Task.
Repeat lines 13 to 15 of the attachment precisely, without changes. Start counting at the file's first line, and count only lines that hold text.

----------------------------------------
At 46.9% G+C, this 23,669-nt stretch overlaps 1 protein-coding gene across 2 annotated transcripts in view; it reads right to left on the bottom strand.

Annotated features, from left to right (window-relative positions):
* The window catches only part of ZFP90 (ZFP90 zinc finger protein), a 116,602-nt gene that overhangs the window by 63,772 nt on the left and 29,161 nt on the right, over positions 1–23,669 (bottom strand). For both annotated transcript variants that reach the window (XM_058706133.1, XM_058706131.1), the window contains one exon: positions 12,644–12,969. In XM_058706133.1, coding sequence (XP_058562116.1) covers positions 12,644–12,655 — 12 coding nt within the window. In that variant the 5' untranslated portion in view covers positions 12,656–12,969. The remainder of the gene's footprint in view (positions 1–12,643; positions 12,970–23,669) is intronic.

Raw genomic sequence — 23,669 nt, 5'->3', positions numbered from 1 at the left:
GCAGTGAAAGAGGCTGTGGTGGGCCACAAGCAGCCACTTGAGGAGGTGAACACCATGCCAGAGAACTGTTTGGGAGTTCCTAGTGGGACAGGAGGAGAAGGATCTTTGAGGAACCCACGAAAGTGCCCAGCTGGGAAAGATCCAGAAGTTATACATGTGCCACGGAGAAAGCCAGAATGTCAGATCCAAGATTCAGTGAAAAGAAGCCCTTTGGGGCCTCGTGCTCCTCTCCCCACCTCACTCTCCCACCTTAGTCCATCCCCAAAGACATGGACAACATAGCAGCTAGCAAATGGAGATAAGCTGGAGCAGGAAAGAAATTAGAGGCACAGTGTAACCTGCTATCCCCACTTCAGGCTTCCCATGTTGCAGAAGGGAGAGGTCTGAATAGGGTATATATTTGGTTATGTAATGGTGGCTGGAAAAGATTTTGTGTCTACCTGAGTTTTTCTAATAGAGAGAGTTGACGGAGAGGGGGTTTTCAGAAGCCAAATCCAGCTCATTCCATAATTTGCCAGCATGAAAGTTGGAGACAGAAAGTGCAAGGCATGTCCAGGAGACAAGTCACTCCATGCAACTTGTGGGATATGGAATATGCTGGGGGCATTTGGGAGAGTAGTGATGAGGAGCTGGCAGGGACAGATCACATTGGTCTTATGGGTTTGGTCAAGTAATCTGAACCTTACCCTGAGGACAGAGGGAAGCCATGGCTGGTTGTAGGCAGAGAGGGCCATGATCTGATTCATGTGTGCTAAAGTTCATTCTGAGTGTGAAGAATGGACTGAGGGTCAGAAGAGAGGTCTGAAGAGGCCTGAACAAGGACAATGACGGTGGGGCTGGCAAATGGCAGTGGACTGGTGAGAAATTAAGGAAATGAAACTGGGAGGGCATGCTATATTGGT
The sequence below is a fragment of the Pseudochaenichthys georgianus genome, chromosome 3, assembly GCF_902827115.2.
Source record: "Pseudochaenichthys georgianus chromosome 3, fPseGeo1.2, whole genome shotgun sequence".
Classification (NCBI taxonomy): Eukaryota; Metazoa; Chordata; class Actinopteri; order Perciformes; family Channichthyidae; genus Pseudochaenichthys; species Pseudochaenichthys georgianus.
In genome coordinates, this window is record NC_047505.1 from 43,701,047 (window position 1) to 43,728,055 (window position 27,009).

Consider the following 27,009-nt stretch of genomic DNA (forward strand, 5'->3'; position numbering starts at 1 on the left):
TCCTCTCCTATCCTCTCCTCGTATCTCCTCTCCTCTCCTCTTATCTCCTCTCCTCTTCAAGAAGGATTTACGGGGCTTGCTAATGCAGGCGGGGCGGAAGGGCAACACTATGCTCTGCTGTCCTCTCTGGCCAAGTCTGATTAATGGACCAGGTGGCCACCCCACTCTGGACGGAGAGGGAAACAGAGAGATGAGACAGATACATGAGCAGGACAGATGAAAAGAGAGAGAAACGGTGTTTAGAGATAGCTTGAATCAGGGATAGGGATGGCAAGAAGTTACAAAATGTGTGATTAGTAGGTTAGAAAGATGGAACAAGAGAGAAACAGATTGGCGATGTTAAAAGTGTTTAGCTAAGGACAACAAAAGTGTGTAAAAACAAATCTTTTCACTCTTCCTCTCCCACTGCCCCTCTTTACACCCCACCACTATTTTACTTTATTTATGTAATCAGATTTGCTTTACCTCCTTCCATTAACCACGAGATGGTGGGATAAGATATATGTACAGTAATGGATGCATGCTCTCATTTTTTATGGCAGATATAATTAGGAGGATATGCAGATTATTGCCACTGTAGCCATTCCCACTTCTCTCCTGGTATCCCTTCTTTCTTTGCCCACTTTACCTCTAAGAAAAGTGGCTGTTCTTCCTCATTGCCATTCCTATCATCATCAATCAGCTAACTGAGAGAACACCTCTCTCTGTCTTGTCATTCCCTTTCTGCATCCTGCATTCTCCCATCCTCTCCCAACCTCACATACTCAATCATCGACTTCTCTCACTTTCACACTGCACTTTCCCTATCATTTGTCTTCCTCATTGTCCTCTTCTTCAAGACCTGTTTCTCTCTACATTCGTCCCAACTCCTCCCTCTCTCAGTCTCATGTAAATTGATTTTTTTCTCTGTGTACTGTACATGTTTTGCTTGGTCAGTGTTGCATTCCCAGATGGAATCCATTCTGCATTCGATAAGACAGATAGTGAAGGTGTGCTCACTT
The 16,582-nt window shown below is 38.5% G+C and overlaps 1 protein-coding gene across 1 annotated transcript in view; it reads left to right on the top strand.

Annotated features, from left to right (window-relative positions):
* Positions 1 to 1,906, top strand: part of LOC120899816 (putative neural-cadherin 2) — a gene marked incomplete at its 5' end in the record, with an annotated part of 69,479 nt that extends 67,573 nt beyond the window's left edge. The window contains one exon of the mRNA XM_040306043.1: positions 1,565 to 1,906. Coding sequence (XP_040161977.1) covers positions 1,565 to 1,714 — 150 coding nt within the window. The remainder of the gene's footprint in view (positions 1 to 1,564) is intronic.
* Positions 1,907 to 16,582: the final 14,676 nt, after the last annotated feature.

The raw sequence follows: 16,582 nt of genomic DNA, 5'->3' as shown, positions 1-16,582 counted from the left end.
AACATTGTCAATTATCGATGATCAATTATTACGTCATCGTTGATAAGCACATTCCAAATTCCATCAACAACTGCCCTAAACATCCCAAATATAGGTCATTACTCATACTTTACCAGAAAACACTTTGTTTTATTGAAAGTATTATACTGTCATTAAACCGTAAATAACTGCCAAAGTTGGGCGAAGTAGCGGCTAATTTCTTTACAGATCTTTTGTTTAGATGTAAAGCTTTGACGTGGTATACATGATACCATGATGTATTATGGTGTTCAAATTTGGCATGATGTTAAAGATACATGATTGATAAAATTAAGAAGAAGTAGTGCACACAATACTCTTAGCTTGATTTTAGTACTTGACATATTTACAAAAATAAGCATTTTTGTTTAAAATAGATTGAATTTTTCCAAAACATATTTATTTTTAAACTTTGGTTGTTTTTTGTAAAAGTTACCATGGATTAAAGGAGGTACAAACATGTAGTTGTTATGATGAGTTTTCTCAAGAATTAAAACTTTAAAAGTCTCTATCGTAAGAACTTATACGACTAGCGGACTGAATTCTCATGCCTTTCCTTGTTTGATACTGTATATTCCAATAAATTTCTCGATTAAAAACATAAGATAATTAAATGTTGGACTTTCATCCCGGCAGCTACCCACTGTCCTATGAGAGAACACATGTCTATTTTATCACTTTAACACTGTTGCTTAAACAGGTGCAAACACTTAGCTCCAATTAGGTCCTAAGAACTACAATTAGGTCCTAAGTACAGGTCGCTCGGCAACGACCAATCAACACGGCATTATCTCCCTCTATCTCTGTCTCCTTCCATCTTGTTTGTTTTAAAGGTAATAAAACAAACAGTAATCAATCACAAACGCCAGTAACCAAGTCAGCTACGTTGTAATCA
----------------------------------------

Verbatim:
Annotated features, from left to right (window-relative positions):
* Positions 1 to 1,906, top strand: part of LOC120899816 (putative neural-cadherin 2) — a gene marked incomplete at its 5' end in the record, with an annotated part of 69,479 nt that extends 67,573 nt beyond the window's left edge. The window contains one exon of the mRNA XM_040306043.1: positions 1,565 to 1,906. Coding sequence (XP_040161977.1) covers positions 1,565 to 1,714 — 150 coding nt within the window. The remainder of the gene's footprint in view (positions 1 to 1,564) is intronic.
* Positions 1,907 to 16,582: the final 14,676 nt, after the last annotated feature.